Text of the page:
It means they haven't done the math. Heck, even if you covered every square metre of a plane with solar cells you couldn't collect enough power. There's not enough there.
Let's do the math, then. The specifications of Solar Impulse-2 are available as a starting point.
At 269.5 square meters of solar cell coverage, and an average power density of 1.35 kW per square meter, the maximum amount of energy the plane can harvest is about 364 kW. Now, we can use two facts to avoid the ugly world of aeronautical engineering (which I don't know): The aircraft has flown under its own power, supplied by four 17.5-horsepower motors. Those motors therefore supply about 13 kW each, for a total of 52 kW of energy required to fly.
Since 52 kW is far less than the 364 kW the solar cells produce, yes, there is in fact enough power available for collection.
Even if you charged up batteries from ground sources you couldn't carry enough storage and have the plane get off the ground because of the weight. Even with an order of magnitude improvement of power density you couldn't.
As noted, the plane has already flown, carrying its lithium batteries with it.
Weight, energy storage density, and efficiency matters too much for that application for it to be any other way.
Ah, finally some thermodynamics! Currently, the whole plane needs an efficiency of about 15% to simply fly. After some quick research, it seems most solar cell technologies today run at about 20% efficiency, with new technologies pushing 46%. Going from the 20% point, that means the motors need to be only 75% efficient. A bit more research shows that they're actually reasonably assumed to be around 85% efficient. The plane will fly in bright sunlight just fine under solar power alone.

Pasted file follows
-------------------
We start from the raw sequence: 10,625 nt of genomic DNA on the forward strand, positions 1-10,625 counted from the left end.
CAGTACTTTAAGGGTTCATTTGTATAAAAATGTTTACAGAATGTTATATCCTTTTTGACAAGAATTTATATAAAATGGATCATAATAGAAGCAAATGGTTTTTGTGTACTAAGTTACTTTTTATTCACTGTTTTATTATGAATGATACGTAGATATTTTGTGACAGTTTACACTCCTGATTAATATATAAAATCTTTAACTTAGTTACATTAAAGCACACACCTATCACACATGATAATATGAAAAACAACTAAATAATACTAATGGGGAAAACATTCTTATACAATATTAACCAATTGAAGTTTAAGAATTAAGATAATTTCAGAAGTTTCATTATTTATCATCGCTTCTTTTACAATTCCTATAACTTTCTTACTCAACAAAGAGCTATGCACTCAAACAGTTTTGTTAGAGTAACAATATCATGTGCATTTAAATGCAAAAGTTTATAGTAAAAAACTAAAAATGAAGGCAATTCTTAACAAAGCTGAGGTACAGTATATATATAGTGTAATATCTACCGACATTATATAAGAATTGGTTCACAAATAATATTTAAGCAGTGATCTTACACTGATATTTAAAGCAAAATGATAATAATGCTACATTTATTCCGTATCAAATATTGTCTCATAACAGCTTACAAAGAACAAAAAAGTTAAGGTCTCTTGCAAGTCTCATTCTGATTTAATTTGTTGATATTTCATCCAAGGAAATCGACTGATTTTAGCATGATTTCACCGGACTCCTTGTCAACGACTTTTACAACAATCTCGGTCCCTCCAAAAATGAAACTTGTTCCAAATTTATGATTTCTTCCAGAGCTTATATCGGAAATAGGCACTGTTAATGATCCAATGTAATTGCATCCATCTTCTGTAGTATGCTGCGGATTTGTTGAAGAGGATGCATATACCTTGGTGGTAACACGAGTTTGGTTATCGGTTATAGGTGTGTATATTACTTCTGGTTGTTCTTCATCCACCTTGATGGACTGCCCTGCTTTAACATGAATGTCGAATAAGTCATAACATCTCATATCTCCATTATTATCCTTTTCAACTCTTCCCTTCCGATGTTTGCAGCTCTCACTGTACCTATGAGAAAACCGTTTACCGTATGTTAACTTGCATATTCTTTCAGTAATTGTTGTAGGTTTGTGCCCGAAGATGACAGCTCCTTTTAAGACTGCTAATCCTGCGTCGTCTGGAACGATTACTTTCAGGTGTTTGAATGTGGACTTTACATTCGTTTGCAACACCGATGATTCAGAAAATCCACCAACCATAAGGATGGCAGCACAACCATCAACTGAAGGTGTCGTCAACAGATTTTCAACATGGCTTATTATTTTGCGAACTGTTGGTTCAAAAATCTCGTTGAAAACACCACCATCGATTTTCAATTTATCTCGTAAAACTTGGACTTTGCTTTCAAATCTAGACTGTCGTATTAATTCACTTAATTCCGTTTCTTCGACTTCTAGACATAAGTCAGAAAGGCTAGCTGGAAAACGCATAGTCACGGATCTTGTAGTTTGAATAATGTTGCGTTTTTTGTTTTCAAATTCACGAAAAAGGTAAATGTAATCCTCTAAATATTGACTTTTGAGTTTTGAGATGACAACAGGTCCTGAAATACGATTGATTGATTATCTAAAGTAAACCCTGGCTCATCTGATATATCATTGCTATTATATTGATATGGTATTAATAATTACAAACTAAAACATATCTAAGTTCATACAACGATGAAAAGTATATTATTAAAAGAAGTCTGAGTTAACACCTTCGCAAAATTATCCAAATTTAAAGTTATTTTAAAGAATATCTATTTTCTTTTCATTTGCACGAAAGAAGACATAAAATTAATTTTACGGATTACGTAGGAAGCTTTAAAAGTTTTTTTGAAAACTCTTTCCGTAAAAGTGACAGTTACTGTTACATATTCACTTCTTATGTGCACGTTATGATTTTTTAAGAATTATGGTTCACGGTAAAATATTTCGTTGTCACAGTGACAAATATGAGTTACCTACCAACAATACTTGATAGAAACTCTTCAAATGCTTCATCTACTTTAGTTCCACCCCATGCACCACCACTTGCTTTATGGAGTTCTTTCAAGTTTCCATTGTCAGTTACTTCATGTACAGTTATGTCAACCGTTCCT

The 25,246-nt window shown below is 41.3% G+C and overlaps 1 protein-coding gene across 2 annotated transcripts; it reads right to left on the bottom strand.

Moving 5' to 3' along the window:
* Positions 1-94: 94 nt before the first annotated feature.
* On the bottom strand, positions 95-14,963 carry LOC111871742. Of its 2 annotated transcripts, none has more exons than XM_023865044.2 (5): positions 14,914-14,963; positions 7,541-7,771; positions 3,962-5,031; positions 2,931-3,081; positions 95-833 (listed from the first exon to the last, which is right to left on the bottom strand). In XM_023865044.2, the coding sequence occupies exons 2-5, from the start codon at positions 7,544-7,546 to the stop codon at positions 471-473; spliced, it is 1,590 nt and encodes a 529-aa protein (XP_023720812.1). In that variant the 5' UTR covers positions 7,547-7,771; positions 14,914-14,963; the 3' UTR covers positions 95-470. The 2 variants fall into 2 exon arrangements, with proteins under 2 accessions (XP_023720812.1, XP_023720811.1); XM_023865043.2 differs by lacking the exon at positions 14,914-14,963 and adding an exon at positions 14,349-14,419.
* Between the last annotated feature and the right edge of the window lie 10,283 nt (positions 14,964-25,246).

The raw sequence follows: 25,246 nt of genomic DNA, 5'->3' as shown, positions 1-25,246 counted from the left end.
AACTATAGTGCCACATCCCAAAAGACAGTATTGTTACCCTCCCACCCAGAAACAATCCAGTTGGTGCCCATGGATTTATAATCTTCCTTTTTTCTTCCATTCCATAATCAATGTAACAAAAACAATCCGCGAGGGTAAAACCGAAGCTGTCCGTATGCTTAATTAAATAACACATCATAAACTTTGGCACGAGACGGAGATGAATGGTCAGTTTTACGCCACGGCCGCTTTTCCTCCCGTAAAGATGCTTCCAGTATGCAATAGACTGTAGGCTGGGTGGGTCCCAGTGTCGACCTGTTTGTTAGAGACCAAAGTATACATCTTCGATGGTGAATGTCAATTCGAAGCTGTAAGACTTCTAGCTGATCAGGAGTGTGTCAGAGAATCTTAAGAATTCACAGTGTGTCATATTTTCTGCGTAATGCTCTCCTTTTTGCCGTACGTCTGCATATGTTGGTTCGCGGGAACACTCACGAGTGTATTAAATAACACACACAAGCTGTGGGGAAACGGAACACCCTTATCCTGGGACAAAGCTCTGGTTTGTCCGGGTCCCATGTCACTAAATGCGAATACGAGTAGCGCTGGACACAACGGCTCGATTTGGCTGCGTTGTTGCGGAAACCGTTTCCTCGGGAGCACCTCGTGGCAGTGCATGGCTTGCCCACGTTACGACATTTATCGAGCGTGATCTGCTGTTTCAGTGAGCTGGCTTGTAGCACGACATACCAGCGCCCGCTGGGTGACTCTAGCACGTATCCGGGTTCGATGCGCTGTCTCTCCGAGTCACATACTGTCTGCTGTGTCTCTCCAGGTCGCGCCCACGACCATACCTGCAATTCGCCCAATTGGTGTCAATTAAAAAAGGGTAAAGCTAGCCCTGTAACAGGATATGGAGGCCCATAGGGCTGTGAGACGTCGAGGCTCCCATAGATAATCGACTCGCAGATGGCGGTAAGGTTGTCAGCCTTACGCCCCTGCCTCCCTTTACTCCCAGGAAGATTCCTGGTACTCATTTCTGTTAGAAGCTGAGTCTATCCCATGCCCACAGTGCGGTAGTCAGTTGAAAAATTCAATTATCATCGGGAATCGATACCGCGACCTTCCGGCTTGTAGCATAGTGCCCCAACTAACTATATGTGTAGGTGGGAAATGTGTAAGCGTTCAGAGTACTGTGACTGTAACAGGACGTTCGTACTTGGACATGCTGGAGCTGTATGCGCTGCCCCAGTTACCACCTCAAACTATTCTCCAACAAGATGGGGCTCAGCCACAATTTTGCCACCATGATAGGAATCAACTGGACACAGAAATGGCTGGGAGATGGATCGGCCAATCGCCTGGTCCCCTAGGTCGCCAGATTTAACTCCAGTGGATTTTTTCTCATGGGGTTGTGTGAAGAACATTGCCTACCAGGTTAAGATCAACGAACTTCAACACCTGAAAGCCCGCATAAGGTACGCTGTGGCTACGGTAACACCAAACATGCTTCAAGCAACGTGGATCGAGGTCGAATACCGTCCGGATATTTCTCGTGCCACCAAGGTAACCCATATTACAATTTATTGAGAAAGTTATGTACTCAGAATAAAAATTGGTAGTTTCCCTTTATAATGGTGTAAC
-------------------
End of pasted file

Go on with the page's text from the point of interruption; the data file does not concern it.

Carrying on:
Lithium polymer batteries have efficiencies of around 80% to 90%, so going up to a solar cell with 25% efficiency would allow the plane to either charge or fly, but not both. Double the efficiency and you double the capability, so having solar cells that are 50% efficient would allow both charging and flying under ideal conditions. We're getting pretty close to that.
Throw in some assumptions about duty cycles, allowing the plane to be on the ground for a bit (doubling its charging rate, because it doesn't need to spend energy to fly), and making long trips is feasible in several short hops. Account for an intelligent pilot, using tailwinds and other air currents to reduce the energy needs, and those hops can be made longer.
A Boeing 777 is designed for speed. If you're not in a hurry, solar power might just be a reasonable option very soon.